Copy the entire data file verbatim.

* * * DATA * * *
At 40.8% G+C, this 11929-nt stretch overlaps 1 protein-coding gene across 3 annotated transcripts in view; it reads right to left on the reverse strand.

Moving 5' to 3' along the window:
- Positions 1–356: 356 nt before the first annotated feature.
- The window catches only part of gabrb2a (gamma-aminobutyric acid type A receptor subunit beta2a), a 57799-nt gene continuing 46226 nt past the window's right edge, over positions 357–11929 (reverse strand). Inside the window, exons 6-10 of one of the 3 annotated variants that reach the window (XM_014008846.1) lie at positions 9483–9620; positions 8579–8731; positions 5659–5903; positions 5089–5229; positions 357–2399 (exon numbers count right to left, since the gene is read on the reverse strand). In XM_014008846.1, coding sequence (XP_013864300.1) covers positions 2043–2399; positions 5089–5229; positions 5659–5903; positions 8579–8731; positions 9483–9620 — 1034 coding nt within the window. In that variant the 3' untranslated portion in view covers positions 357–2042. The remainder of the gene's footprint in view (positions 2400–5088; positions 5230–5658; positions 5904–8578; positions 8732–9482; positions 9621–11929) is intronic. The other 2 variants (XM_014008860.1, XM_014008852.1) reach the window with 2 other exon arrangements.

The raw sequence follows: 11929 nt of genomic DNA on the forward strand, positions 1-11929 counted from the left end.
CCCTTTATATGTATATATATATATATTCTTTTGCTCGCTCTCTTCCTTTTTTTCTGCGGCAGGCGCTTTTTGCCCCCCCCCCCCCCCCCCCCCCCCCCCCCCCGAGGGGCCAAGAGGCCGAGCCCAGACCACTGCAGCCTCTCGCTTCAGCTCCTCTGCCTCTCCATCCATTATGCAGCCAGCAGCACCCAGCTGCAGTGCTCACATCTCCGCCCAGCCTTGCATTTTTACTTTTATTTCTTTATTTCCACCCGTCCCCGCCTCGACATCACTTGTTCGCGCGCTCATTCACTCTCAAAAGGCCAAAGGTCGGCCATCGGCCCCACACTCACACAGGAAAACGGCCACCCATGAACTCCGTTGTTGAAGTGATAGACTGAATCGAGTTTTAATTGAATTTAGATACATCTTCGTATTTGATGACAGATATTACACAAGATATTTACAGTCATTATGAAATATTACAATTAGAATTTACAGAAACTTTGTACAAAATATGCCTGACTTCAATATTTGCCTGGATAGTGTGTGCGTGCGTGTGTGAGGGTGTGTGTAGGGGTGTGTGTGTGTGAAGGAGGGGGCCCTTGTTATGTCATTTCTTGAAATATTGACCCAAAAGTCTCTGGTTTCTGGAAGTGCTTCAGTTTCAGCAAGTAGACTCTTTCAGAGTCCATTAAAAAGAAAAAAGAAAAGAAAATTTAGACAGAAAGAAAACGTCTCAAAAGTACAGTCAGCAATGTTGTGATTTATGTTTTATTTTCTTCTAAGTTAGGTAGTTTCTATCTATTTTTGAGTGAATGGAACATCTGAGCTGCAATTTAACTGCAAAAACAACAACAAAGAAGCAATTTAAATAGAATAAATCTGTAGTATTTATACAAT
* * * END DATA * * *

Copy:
At 40.8% G+C, this 11929-nt stretch overlaps 1 protein-coding gene across 3 annotated transcripts in view; it reads right to left on the reverse strand.

Moving 5' to 3' along the window:
- Positions 1–356: 356 nt before the first annotated feature.
- The window catches only part of gabrb2a (gamma-aminobutyric acid type A receptor subunit beta2a), a 57799-nt gene continuing 46226 nt past the window's right edge, over positions 357–11929 (reverse strand). Inside the window, exons 6-10 of one of the 3 annotated variants that reach the window (XM_014008846.1) lie at positions 9483–9620; positions 8579–8731; positions 5659–5903; positions 5089–5229; positions 357–2399 (exon numbers count right to left, since the gene is read on the reverse strand). In XM_014008846.1, coding sequence (XP_013864300.1) covers positions 2043–2399; positions 5089–5229; positions 5659–5903; positions 8579–8731; positions 9483–9620 — 1034 coding nt within the window. In that variant the 3' untranslated portion in view covers positions 357–2042. The remainder of the gene's footprint in view (positions 2400–5088; positions 5230–5658; positions 5904–8578; positions 8732–9482; positions 9621–11929) is intronic. The other 2 variants (XM_014008860.1, XM_014008852.1) reach the window with 2 other exon arrangements.

The raw sequence follows: 11929 nt of genomic DNA on the forward strand, positions 1-11929 counted from the left end.
CCCTTTATATGTATATATATATATATTCTTTTGCTCGCTCTCTTCCTTTTTTTCTGCGGCAGGCGCTTTTTGCCCCCCCCCCCCCCCCCCCCCCCCCCCCCCCGAGGGGCCAAGAGGCCGAGCCCAGACCACTGCAGCCTCTCGCTTCAGCTCCTCTGCCTCTCCATCCATTATGCAGCCAGCAGCACCCAGCTGCAGTGCTCACATCTCCGCCCAGCCTTGCATTTTTACTTTTATTTCTTTATTTCCACCCGTCCCCGCCTCGACATCACTTGTTCGCGCGCTCATTCACTCTCAAAAGGCCAAAGGTCGGCCATCGGCCCCACACTCACACAGGAAAACGGCCACCCATGAACTCCGTTGTTGAAGTGATAGACTGAATCGAGTTTTAATTGAATTTAGATACATCTTCGTATTTGATGACAGATATTACACAAGATATTTACAGTCATTATGAAATATTACAATTAGAATTTACAGAAACTTTGTACAAAATATGCCTGACTTCAATATTTGCCTGGATAGTGTGTGCGTGCGTGTGTGAGGGTGTGTGTAGGGGTGTGTGTGTGTGAAGGAGGGGGCCCTTGTTATGTCATTTCTTGAAATATTGACCCAAAAGTCTCTGGTTTCTGGAAGTGCTTCAGTTTCAGCAAGTAGACTCTTTCAGAGTCCATTAAAAAGAAAAAAGAAAAGAAAATTTAGACAGAAAGAAAACGTCTCAAAAGTACAGTCAGCAATGTTGTGATTTATGTTTTATTTTCTTCTAAGTTAGGTAGTTTCTATCTATTTTTGAGTGAATGGAACATCTGAGCTGCAATTTAACTGCAAAAACAACAACAAAGAAGCAATTTAAATAGAATAAATCTGTAGTATTTATACAAT